Archive for August 21, 2021

Saturday, August 21, 2021 [Tweets] [Favorites]

Reddit Raises Even More

Mike Isaac (via Hacker News):

Reddit, the virtual town square of the consumer internet, has raised a fresh $410 million in funding, valuing it at more than $10 billion, the company said on Thursday.

The financing, which was led by Fidelity Investments, increases Reddit’s valuation from the $6 billion it achieved six months ago, when it raised $250 million. Reddit said it expected existing investors to participate in the latest financing as well, so the round is likely to grow and close out at around $700 million.

[…]

Reddit surpassed $100 million in quarterly revenue for the first time in the second quarter this year, up 192 percent from the same period in 2020.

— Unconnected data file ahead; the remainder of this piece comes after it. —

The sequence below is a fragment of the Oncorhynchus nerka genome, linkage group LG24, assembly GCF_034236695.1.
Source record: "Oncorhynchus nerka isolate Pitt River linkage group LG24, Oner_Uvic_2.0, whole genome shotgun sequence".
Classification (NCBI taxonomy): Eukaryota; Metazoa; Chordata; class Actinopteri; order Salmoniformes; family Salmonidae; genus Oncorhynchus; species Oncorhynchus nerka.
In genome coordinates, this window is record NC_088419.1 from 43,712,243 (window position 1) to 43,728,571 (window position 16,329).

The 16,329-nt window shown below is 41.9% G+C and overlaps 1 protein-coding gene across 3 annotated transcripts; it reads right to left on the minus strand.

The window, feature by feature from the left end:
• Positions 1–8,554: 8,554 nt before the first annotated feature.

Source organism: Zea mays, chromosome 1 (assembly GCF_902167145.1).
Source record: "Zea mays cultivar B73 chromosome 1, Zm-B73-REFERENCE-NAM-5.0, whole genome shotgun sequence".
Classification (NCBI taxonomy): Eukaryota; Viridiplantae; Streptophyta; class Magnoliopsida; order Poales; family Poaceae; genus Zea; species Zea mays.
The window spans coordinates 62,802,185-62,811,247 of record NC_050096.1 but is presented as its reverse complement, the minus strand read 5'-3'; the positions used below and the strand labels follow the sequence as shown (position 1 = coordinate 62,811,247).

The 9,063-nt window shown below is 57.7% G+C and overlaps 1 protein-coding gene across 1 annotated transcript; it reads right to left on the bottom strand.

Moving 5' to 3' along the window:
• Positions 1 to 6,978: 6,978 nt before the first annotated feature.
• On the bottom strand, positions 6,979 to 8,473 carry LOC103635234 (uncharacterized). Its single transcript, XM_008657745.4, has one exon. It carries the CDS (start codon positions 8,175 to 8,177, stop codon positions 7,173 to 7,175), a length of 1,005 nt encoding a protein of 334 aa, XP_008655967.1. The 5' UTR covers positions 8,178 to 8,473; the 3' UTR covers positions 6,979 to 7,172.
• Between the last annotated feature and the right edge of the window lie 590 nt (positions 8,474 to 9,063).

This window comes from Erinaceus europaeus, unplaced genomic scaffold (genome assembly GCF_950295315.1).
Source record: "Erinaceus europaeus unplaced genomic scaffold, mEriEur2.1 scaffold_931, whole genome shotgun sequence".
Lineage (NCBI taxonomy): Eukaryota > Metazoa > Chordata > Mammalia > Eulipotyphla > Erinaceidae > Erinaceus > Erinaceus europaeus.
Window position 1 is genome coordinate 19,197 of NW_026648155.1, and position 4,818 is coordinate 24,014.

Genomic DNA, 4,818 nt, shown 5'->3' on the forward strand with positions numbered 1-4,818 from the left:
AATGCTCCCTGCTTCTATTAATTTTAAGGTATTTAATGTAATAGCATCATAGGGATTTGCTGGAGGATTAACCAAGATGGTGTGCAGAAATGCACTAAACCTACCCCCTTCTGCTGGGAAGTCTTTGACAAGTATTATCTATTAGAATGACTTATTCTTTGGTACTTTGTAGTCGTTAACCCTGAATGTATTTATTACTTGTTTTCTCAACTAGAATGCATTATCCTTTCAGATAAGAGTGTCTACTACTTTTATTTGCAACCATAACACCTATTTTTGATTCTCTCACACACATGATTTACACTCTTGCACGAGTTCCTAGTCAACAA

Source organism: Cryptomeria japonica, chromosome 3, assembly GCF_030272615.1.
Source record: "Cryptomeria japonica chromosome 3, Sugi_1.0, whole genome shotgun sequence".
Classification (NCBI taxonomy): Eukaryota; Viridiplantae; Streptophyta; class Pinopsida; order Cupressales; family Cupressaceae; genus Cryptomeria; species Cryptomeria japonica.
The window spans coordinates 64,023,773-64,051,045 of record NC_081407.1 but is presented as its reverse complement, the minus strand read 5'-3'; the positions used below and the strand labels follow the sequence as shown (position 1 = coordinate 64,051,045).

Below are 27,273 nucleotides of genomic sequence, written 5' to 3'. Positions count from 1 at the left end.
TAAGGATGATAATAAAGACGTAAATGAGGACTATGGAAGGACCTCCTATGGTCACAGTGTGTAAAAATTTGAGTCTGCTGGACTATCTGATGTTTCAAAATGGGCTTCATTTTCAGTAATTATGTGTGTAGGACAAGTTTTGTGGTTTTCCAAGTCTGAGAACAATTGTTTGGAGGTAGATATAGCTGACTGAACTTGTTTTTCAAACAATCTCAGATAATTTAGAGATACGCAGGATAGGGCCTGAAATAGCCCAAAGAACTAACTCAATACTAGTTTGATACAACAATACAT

More than 50 million people now visit Reddit daily, and the site has more than 100,000 active subreddits.

dcolkitt:

On a visitor perspective, this seems undervalued. This is a 50% or more discount to the market-cap/unique visitor ratio of Twitter, Snap, and Facebook. And all the stats I’ve seen indicate much higher user engagement and time on site for Reddit compared to the other social platforms.

The biggest issue is of course that their monetization is horrible. Like 95% lower per user than the other socials.

Previously:

Court Documents About Epic v. Google and App Store

Sean Hollister:

There was never any question what Epic Games wanted when it took Apple to court: the 48-second “Nineteen Eighty-Fortnite” made it clear App Store hypocrisy was the agenda. But the justification for a parallel case against Google wasn’t as clear-cut until today — it’s only now we’re learning about the most damning accusations against the Android giant.